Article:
Still, I don’t care much for most of the tenants. The ones that come daily are needy and arrogant and somewhat entitled since they pay ‘good money’ to sleep, shower, or get laid here. They want clean sheets and a clean room, and I get that. I do, too, but that is housekeeping, and I don’t do that. I fix sinks and toilets and drill holes in walls so I can watch some of the activities. Three floors of this place and when the right person gets in the right room, well, that’s free entertainment right there.

But I guess some of the tenants don’t care much for that—the lady in 218 who caught me peeking in at her while she showered. She sure had a fit. She tried to get me fired, but my manager—his name is Horace, but I just call him Pudge—couldn’t do it. Well, he tried, but one of those voices—one of my voices—told me I couldn’t let him do that. So, I didn’t.

It took a little bit of persuading for me to get him to the elevator and out of my hair. There’s no actual elevator, but the shaft is there and a drop from the first floor down to the basement didn’t kill him, but it hurt him pretty good. The woman in 218 went down there with him. Come to think of it, a good many of the long term folks have found their way to the elevator shaft. I heard the lady from 218 say Mr. Williams from 311 was dead. He apparently landed awkwardly and broke his neck.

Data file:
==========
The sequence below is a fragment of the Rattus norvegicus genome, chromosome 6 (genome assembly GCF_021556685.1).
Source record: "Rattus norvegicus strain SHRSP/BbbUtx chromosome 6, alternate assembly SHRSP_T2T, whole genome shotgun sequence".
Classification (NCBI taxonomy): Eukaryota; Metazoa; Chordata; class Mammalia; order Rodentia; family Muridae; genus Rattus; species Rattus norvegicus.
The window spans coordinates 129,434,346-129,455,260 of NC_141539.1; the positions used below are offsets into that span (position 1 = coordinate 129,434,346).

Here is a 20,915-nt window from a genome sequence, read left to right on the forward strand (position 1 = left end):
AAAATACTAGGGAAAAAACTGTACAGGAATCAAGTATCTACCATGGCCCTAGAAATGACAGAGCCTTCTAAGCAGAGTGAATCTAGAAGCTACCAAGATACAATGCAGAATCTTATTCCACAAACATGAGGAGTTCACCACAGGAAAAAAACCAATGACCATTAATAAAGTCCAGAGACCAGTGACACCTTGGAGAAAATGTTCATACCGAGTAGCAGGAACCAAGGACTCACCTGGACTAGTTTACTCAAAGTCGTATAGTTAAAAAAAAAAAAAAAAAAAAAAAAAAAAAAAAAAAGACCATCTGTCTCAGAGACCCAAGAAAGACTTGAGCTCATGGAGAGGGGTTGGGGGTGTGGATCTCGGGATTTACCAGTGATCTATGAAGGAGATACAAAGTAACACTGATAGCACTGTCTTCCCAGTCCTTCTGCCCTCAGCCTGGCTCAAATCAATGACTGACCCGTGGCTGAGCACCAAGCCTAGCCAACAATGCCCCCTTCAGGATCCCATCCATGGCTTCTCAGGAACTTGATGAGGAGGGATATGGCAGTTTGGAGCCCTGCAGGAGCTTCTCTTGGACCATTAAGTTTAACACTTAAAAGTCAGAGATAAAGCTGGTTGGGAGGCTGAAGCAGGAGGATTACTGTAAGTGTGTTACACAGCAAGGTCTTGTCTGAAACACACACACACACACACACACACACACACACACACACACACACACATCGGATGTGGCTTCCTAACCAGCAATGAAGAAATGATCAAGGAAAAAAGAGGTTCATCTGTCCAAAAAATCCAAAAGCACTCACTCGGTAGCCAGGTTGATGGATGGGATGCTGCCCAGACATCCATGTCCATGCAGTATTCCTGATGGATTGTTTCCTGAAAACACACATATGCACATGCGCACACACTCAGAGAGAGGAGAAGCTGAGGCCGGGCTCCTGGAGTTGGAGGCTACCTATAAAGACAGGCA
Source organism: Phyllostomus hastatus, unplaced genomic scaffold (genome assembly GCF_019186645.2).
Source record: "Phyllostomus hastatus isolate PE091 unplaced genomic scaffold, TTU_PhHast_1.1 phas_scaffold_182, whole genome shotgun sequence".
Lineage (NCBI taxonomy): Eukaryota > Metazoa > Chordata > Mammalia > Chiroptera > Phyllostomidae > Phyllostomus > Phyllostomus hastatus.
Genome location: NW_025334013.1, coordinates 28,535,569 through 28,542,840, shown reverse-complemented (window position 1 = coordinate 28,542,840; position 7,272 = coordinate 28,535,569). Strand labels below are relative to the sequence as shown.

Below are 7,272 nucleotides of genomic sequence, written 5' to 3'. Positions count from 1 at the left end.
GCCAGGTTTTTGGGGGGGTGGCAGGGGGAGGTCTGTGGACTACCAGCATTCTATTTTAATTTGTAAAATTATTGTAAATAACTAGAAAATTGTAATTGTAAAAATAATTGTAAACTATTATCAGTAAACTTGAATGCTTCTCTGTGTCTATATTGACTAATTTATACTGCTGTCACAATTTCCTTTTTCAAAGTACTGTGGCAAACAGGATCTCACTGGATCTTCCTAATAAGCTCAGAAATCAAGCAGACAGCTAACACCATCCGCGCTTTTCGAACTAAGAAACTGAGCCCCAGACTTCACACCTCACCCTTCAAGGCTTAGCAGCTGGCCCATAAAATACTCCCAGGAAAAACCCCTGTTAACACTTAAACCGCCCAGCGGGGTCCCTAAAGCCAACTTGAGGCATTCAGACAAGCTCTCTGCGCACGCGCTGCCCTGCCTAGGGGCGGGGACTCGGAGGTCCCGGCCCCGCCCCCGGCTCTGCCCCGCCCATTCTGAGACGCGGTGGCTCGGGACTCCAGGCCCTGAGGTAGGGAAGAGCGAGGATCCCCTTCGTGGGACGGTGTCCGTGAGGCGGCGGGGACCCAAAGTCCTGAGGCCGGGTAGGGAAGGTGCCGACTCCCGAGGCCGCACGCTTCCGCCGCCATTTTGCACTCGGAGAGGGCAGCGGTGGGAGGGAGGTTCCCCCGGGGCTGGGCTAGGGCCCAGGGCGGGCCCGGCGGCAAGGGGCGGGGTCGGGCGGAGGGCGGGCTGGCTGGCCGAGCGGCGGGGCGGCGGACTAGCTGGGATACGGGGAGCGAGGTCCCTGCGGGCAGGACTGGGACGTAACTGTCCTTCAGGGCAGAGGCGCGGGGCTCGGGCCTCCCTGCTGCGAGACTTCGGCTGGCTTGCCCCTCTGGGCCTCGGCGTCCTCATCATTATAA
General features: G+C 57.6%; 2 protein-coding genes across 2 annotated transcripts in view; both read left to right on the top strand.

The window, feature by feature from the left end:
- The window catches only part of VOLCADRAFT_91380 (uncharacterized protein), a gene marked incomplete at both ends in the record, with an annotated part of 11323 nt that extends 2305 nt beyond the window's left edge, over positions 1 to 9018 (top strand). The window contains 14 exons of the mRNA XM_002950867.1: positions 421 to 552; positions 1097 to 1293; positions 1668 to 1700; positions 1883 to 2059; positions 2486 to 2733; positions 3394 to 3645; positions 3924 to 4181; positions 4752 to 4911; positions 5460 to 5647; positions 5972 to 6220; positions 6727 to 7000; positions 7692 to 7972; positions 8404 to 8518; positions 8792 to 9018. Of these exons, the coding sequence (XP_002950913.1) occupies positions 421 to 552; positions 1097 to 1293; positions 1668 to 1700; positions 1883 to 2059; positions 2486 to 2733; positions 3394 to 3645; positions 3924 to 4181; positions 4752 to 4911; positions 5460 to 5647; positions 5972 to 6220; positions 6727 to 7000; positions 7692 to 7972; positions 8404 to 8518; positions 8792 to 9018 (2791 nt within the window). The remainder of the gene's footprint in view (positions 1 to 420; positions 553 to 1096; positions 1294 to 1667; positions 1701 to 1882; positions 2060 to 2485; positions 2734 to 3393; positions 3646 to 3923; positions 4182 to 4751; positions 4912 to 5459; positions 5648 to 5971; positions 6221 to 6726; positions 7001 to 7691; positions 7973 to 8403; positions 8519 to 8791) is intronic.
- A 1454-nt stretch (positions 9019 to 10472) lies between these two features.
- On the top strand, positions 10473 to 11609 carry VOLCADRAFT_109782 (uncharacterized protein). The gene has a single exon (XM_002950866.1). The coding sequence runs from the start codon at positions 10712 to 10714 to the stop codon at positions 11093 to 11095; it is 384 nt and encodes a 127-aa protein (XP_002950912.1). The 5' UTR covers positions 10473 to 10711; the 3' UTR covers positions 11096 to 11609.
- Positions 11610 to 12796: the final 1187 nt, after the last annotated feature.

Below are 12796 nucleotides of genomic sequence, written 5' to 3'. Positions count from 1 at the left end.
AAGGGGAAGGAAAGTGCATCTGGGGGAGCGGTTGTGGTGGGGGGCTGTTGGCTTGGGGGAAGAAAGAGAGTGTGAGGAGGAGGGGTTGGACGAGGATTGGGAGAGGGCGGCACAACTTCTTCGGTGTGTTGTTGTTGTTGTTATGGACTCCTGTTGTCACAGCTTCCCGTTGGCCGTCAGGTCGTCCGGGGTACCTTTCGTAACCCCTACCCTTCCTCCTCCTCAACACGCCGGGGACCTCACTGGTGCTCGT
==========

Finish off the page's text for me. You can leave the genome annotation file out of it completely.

“Fresh meat,” I yelled back. I laughed—she did not. Humorless tramp.

Now, you see, the voices I’ve been hearing lately aren’t in my head. No, they are in the elevator shaft. Every time I toss someone else in, I look down into the darkness. Hands reach up out of the dark, as if they are coming right out of the shadows. They are women and men, young and old, and they complain and whine and moan and cry and scream so much. It’s driving me nuts.

So here I am, the elevator shaft open, a gas can in hand. They are screaming down there. I guess they don’t like the smell of gas. Whatever, the real voice in my head—the one that is solely me—is tired of competing with them. I light a match and drop it. I see their hands reaching. I hear their screams. And the voices in my head—all of them—scream with them.